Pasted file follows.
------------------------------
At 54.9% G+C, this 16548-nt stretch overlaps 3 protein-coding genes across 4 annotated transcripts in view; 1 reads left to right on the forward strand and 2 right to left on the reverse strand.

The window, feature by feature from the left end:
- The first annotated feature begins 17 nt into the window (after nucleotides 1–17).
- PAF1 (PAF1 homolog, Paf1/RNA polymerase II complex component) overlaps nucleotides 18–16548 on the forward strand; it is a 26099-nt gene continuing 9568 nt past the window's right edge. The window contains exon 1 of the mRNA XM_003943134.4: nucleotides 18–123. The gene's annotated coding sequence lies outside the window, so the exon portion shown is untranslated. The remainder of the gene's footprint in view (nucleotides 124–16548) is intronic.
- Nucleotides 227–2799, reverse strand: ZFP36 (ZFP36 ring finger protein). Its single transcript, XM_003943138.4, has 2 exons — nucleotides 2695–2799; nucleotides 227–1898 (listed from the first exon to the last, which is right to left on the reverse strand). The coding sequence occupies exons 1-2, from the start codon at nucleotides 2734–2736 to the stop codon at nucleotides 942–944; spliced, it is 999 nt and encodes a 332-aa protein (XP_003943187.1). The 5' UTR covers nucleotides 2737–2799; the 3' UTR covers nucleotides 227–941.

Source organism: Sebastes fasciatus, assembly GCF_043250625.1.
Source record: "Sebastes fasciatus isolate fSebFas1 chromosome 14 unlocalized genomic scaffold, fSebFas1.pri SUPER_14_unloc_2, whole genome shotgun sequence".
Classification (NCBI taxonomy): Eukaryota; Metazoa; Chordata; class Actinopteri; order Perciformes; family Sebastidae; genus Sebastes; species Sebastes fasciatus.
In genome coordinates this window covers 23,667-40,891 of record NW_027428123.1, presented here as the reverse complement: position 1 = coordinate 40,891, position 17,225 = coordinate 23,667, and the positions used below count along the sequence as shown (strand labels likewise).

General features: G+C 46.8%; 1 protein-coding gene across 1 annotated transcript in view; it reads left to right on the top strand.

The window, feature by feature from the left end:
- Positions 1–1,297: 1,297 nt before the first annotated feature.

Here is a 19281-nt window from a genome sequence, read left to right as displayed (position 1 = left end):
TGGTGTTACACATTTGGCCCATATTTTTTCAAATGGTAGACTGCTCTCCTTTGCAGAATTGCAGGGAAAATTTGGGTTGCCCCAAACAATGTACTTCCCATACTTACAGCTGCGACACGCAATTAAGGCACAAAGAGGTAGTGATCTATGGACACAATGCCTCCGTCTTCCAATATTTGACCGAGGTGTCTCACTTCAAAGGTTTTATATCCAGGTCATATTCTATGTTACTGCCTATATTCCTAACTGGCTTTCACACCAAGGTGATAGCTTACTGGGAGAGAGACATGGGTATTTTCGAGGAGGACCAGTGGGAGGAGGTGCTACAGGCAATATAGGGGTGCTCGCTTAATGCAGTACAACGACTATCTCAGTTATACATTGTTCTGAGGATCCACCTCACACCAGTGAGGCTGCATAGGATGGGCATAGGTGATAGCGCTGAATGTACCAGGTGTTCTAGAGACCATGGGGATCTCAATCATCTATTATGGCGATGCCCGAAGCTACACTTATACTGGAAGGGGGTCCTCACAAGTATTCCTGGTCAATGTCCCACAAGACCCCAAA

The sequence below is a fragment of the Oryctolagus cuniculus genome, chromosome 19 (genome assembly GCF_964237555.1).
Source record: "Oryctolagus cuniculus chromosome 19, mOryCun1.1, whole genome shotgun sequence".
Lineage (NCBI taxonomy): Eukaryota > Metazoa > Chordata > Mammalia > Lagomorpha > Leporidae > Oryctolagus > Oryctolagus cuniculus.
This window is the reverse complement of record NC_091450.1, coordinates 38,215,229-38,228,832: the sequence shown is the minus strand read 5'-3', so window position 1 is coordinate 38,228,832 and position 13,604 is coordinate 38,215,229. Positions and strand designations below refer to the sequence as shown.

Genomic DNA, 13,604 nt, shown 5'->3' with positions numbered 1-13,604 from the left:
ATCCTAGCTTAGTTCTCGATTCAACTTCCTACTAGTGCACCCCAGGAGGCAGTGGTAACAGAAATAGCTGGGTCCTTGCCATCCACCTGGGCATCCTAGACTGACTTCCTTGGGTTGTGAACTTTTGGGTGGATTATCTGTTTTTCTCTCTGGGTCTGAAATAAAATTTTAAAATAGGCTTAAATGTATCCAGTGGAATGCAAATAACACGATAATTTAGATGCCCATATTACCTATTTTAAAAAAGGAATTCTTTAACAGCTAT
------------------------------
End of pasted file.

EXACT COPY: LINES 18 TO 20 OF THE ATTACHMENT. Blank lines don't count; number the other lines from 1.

This window is the reverse complement of record NC_091450.1, coordinates 38,215,229-38,228,832: the sequence shown is the minus strand read 5'-3', so window position 1 is coordinate 38,228,832 and position 13,604 is coordinate 38,215,229. Positions and strand designations below refer to the sequence as shown.

Genomic DNA, 13,604 nt, shown 5'->3' with positions numbered 1-13,604 from the left:
ATCCTAGCTTAGTTCTCGATTCAACTTCCTACTAGTGCACCCCAGGAGGCAGTGGTAACAGAAATAGCTGGGTCCTTGCCATCCACCTGGGCATCCTAGACTGACTTCCTTGGGTTGTGAACTTTTGGGTGGATTATCTGTTTTTCTCTCTGGGTCTGAAATAAAATTTTAAAATAGGCTTAAATGTATCCAGTGGAATGCAAATAACACGATAATTTAGATGCCCATATTACCTATTTTAAAAAAGGAATTCTTTAACAGCTAT